Clarence Fountain, a foundational American gospel singer and the last remaining co-founder of Blind Boys of Alabama, died June 3 in Baton Rouge, La. at the age of 88, his manager Charles Driebe confirmed to NPR. No cause was given.
Blind Boys of Alabama, originally called the Happyland Jubilee Singers when the group was founded in 1944, played a large role in shepherding gospel music into mainstream popularity. Largely due to Fountain's holy dedication, the band forever resisted calls to transition into the more commercial genres it helped birth: R&B and rock and roll. "There was no way we were going to go pop or rock," Fountain is quoted in a press release confirming his death. "Who needed it? Our bellies were full, we had no headaches, we were happy. At least I was happy, singing real gospel." Fountain's pop resistance resulted in the severing of at least two professional relationships — one with the manager of Ray Charles, the other with Specialty Records, the Blind Boys' label during the early '50s.
In fact, Fountain was present for the signing of a contract that would make Sam Cooke one of the most popular singers of the century, after Cooke decided to transition away from gospel. "When the man gave him a contract he gave me one, too. He offered me one, I just didn't take it," Fountain told the Oxford American in 2010. "I thought it was a thing that he shouldn't have done. But listen, you can't control people. Y'know? They have a mind of their own. And I think that the Lord gave me a few more years, just for that particular thing that I did. I ain't saying it's true! But I'm here, and he gone."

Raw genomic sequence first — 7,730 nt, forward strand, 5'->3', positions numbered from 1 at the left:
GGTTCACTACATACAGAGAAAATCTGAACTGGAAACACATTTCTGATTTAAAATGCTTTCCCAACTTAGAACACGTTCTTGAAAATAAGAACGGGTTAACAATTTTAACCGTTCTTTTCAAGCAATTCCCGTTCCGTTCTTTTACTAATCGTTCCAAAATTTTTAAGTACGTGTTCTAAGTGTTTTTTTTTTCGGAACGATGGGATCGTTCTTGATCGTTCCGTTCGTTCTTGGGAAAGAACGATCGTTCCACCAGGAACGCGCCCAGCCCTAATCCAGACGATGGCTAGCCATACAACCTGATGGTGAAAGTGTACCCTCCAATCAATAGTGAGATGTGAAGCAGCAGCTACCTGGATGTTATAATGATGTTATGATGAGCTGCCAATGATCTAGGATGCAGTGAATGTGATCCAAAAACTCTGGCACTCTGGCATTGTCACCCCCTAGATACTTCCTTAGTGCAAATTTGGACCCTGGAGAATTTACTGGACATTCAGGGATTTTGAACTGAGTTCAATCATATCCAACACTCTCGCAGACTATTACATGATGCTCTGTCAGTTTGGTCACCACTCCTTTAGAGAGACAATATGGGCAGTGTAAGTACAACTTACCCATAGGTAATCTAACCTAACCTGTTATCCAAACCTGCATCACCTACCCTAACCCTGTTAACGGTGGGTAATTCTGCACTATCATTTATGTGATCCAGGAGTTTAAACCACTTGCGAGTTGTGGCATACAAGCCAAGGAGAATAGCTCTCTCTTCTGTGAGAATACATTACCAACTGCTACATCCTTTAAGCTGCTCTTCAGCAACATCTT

Despite Fountain's resistance to recording pop music, Blind Boys of Alabama would go on to collaborate with artists such as rock legend Lou Reed, Bon Iver's Justin Vernon, k.d. lang, Bonnie Raitt and Tom Waits.
After netting a hit on Vee-Jay Records in 1948 called "I Can See Everybody's Mother But Mine," the Happyland Jubilee Singers, already full-time professionals, played a concert that same year billed as a competition between two groups of blind boys — Alabama and Mississippi, respectively. The name stuck.
The professionalism of Fountain would sustain the group's career for well over 60 years. As manager Charles Driebe explains in an email to NPR, when a hurricane caused one show in Memphis back in 2001 to have an uncharacteristically low turnout, Driebe suggested they cut the show from its scheduled 90 minutes to 75. But Fountain was having none of it. "No, Charles," Driebe remembers him saying, "these people paid their money and we are going to give them the full show no matter how many of them there are!' " During the set, Blind Boys were accompanied by an all-star band including Charlie Musselwhite, John Hammond and David Lindley.
Other than a solo stint in the '60s, Fountain would lead Blind Boys from its inception until 2007, when health problems related to diabetes forced him to forgo the road and his role as a leader on it, though he would continue to record with the group when able. The group won five Grammys and the 2009 Lifetime Achievement Award, and was nominated for another four. It is also a recipient of the National Endowment for the Arts' Heritage Fellowship and an inductee to both the Alabama and Gospel Music halls of fame.
With Fountain's passing, the only original member of the group still living is Jimmy Carter, who was too young to hit the road when Fountain first began leading it, but joined shortly after. As Carter told NPR in August, 2017: "I always tell the people who ask me: When the Blind Boys started out, we weren't looking for any accolades, awards or nothing — we just wanted to get out there and sing gospel music. But since the accolades came, we were glad to get them!"